Analysis of Federal Design-Build Request for Proposal Evaluation Criteria

This study's objective is to identify the benefits federal owners are seeking through the design-build process by analysis of research data gathered from 110 requests for proposal (RFP) evaluation plans issued for $1.5 billion of federal work by 11 different agencies. The output from this study was then compared to a 1996 study whose authors sought to analyze the reasons cited by owners to use design-build project delivery. That study included a survey of 108 owners of public and private projects, which represented over $12.5 billion of construction. The goal of comparing the 1996 survey with the results of the new research project is to discover correlations between owner attitudes and the selection criteria identified in government RFPs. The comparison produced some interesting results. First, although owners in 1996 cited schedule as the most significant reason for selecting design-build delivery, the federal RFP content analysis found it to carry a very low average weight. Another finding shows that federal RFPs give price a very heavy weight in the government selection processes, again differing significantly from the previous survey of owner attitudes. Finally, the current study found that the qualifications of the firms and individuals that formed the design-build team were significantly more important than the proposed technical design approach. Thus, this paper concludes that the typical federal agency was looking for a low price from a well-qualified design-build team.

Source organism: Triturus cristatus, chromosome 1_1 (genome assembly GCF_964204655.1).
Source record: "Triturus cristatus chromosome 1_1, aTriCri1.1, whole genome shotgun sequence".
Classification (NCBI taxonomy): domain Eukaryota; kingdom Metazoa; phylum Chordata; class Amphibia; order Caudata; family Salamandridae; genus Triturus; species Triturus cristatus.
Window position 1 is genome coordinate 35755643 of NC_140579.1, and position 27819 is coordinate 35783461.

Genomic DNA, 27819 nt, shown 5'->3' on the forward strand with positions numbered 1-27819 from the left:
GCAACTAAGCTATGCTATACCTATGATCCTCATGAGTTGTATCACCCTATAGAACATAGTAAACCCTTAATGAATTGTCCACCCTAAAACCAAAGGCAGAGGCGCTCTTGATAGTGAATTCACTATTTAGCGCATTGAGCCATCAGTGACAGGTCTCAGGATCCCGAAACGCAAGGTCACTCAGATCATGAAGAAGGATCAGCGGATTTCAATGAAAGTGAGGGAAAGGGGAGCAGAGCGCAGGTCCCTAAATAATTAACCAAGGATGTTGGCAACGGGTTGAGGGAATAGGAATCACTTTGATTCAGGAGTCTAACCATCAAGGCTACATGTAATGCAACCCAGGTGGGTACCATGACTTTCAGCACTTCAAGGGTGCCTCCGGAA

• Availability:
  • Authors:
    • Gransberg, Douglas D
    • Barton, Ronald F
  • Publication Date: 2007-4


  • English

Media Info

Subject/Index Terms

Filing Info

  • Accession Number: 01051518
  • Record Type: Publication
  • Files: TRIS
  • Created Date: Jun 6 2007 6:27PM